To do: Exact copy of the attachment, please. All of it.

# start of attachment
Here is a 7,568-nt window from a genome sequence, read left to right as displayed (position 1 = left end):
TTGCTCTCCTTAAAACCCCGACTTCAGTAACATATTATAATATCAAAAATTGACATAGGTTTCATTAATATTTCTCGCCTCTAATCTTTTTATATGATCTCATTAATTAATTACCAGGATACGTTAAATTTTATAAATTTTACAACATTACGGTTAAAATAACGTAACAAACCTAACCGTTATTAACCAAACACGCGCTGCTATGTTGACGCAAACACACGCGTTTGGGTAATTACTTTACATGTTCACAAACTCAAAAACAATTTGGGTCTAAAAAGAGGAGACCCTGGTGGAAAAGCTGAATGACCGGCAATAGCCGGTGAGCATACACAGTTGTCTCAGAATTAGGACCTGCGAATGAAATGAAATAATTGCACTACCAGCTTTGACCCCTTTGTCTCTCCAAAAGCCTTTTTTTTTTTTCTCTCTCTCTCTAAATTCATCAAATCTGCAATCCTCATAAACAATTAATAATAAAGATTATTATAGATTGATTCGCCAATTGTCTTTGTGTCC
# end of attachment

Here is a 7,568-nt window from a genome sequence, read left to right as displayed (position 1 = left end):
TTGCTCTCCTTAAAACCCCGACTTCAGTAACATATTATAATATCAAAAATTGACATAGGTTTCATTAATATTTCTCGCCTCTAATCTTTTTATATGATCTCATTAATTAATTACCAGGATACGTTAAATTTTATAAATTTTACAACATTACGGTTAAAATAACGTAACAAACCTAACCGTTATTAACCAAACACGCGCTGCTATGTTGACGCAAACACACGCGTTTGGGTAATTACTTTACATGTTCACAAACTCAAAAACAATTTGGGTCTAAAAAGAGGAGACCCTGGTGGAAAAGCTGAATGACCGGCAATAGCCGGTGAGCATACACAGTTGTCTCAGAATTAGGACCTGCGAATGAAATGAAATAATTGCACTACCAGCTTTGACCCCTTTGTCTCTCCAAAAGCCTTTTTTTTTTTTCTCTCTCTCTCTAAATTCATCAAATCTGCAATCCTCATAAACAATTAATAATAAAGATTATTATAGATTGATTCGCCAATTGTCTTTGTGTCC